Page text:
4. Show that $\ell^2$ is an inner product space, with $\langle x,y\rangle = \sum_{j-1}^\infty x_j \bar y_j$ being the inner product, and that with this inner product it is a Hilbert space. Bonus: show that it is separable.

5. Let $C^1[0,1]$ be the set of all continuously differentiable real-valued functions on $[0,1]$. Show that $C^1[0,1]$ is a Banach space if $\|f\|_{C^1} := \max_{x\in [0,1]}|f(x)| + \max_{x\in [0,1]}|f'(x)|$.

6. Let $f\in C^1[0,1]$. Show that $\|f\|_{C[0,1]}\le C\|f\|_{H^1[0,1]}$, where $C$ is a constant independent of $f$ and $\|f\|_{H^1[0,1]}^2 := \int_0^1\big( |f(x)|^2 + |f'(x)|^2\big)dx$.
7. A measurable function whose range consists of a finite number of values is a simple function — see Lebesgue integration, p. 5. Use the definition of the Lebesgue integral in in terms of Lebesgue sums, from eqn. 2, to show that, in terms of this definition, the integral of a simple function ends up being the one in eqn. 3 on p. 6.

Assignment 4 - Due Wednesday, September 26, 2018.

Assignment 5 - Due Wednesday, October 3, 2018.

Assignment 6 - Due Wednesday, October 10, 2018.

• Read sections 2.2.2-2.2.4, the notes on Fourier series, and the notes on the discrete Fourier transform.
• Do the following problems.
1. Section 2.2: 14

2. Prove this: Let $g$ be a $2\pi$ periodic function (a.e.) that is integrable on each bounded interval in $\mathbb R$. Then, $\int_{-\pi+c}^{\pi+c} g(u)du$ is independent of $c$. In particular, $\int_{-\pi+c}^{\pi+c} g(u)du=\int_{-\pi}^\pi g(u)du$.

3. Compute the Fourier series for the following functions.
1. f(x) = x,   0≤ x ≤ 2π
2. f(x) = |x|,   − π ≤ x ≤ π
3. f(x) = e2x,  − π ≤ x ≤ π (complex form).

4. Compute the complex form of the Fourier series for $f(x) = e^{2x}$, $0 \le x \le 2\pi$. Why is this different from 3(c) above? Use this Fourier series and Parseval's theorem to sum the series $\sum_{k=-\infty}^\infty (4+k^2)^{-1}$.

5. The following problem is aimed at showing that $\{e^{inx}\}_{n=-\infty}^\infty$ is complete in $L^2[-\pi,\pi]$.
1. Consider the series ∑n cn einx, where ∑n |cn| < ∞. Show that ∑n cn einx converges uniformly to a continuous function f(x) and that the series is the Fourier series for f. (It's possible for a trigonometric series to converge pointwise to a function, but not be the Fourier series for that function.)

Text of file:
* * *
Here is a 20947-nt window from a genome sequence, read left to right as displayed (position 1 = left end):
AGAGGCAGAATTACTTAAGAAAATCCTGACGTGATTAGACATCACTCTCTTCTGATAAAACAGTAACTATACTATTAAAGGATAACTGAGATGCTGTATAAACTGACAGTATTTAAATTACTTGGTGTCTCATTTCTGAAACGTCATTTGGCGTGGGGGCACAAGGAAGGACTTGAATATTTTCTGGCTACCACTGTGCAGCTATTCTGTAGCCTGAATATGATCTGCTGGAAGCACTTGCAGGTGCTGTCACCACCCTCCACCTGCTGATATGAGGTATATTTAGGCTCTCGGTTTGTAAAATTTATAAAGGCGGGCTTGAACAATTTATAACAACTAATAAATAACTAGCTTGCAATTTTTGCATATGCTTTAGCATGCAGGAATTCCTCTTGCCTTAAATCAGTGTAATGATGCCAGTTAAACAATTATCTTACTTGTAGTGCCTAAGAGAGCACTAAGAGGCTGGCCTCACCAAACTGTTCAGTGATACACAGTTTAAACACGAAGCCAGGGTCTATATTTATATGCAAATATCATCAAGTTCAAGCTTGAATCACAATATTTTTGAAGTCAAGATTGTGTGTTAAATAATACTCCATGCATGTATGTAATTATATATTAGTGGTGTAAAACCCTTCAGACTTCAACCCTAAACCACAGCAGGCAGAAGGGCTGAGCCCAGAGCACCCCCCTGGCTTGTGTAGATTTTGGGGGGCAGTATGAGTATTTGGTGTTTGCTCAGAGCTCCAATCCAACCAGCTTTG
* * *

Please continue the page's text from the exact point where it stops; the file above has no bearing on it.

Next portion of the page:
2. Use the previous problem to show that if $f$ is a continuous, piecewise smooth $2\pi$-periodic function, then the FS for $f$ converges uniformly to $f$. (Hint: Show that if $f'\in L^2[-\pi,\pi]$, then series $\sum_{k=-\infty}^\infty k^2|c_k|^2$ is convergent.)

3. Apply this result to show that the FS for a linear spline $s(x)$, which satisfies $s(-\pi)=s(\pi)$, is uniformly convergent to $s(x)$. Show that such splines are dense in $L^2[-\pi,\pi]$.

4. Show that $\{e^{inx}\}_{n=-\infty}^\infty$ is complete in $L^2[-\pi,\pi]$.

6. Let $\mathcal S_n$ be the set of $n$-periodic, complex-valued sequences.

1. Suppose that $\mathbf x \in \mathcal S_n$. Show that $\sum_{j=m}^{m+n-1}{\mathbf x}_j = \sum_{j=0}^{n-1}{\mathbf x}_j$. (This is the DFT analogue of problem 1 above.)

2. Prove the Convolution Theorem for the DFT. (See Notes on the Discrete Fourier Transform, pg. 3.)

Assignment 7 - Due Wednesday, October 24, 2018.

• Read section 2.2.7 and the notes on Splines and Finite Element Spaces.
• Do the following problems.
1. Section 2.2: 18(a,d). (Both of these use the formula $N_m(x)=\frac{x}{m-1}N_{m-1}(x)+\frac{m-x}{m-1}N_{m-1}(x-1)$, together with induction).

2. Let $f(t)=10\cos(2t)$ and consider the ODE $u''+2u'+2u=f(t)$.

1. Verify that the general solution to the equation is $u=Ae^{-t}\cos(t)+ Be^{-t}\sin(t) +2\sin(2t)-\cos(2t)$; consequently the "steady state" periodic solution is $u_p(t)=2\sin(2t)-\cos(t)$.

2. Let $n=2^L$ and $h=\frac{2\pi}{n}$. For $L=3,5,8,\text{and}\ 10$, sample $f$ at $jh$, $j=0\ldots n-1$; let $f_j:=f(jh)$. Use your favorite program to find the FFT of $\{f_0,f_1,\ldots,f_{n-1}\}$ and, using the method outlined in the notes on the discrete Fourier transform, find $\hat u_k$. Finally, apply your program's inverse FFT to the $\hat u_k$'s to obtain the approximation $u_j$ to $u_p$ at $jh$. For each $L$, plot the $u_j$'s and the $u_p(jh)$'s. The $u_j$'s may have a small complex part due to roundoff error; just plot the real parts of the $u_j$'s you found by the procedure above. Be sure to label your plots.

3. For each $L$ plot the error $\{ |u_0-u_p(0)|,|u_1-u_p(h)|,\ldots, |u_{n-1}-u_p((n-1)h)|\}$; again, label your plots.